MUHAMMAD NAWAZ SHARIF, Prime Minister of Pakistan, said that his country’s successful implementation of the 2030 Agenda hinged on internal peace and stability. However, tens of thousands of Pakistani citizens had been killed or injured in attacks by terrorist networks, funded by external sources. Despite those losses of human life, his country had successfully pursued targeted operations against terrorists, enabling Pakistan to “turn the tide against terrorism”.
On a global scale, the same efforts to counter terrorism should be conducted multilaterally and “not by the passage of laws with extraterritorial application targeted against certain countries”, he said, adding that the war in neighbouring Afghanistan had presented momentous economic and security challenges to his country, which hosted 3 million Afghan refugees. He iterated that the only path to a lasting peace, and for those refugees to return home, was a dialogue between the Government in Kabul and the Afghan Taliban.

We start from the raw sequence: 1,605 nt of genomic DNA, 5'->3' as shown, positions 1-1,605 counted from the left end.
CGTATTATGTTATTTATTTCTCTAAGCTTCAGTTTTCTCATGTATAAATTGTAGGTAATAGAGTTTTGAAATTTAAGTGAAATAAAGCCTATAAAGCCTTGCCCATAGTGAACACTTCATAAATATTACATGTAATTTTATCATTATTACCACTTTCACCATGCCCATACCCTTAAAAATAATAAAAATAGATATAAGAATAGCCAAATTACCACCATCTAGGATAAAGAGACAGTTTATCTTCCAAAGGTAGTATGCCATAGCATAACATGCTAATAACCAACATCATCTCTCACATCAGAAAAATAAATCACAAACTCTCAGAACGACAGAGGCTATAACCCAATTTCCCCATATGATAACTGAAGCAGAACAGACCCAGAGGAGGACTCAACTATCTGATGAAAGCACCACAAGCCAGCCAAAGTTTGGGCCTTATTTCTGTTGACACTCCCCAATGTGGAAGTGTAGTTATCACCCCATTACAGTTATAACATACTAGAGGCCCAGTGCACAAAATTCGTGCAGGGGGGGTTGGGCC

Turning to his country’s conflict with India, a normalization of relations could only be realized with a resolution of the Kashmir dispute. India’s occupation forces continued to repress Kashmiris. His Government would share with the Secretary-General a dossier containing detailed information and evidence of gross and systematic violations of human rights committed by those forces. Pakistan supported the Kashmiri people’s demand for self-determination, as promised to them by several Security Council resolutions. The United Nations should work to demilitarize Jammu and Kashmir in dialogue with India, Pakistan and the Kashmiri people. Pakistan was not engaged in an arms race with India, he said, but added: “We cannot ignore our neighbour’s unprecedented arms build-up and will take whatever measures necessary to maintain credible deterrence.”
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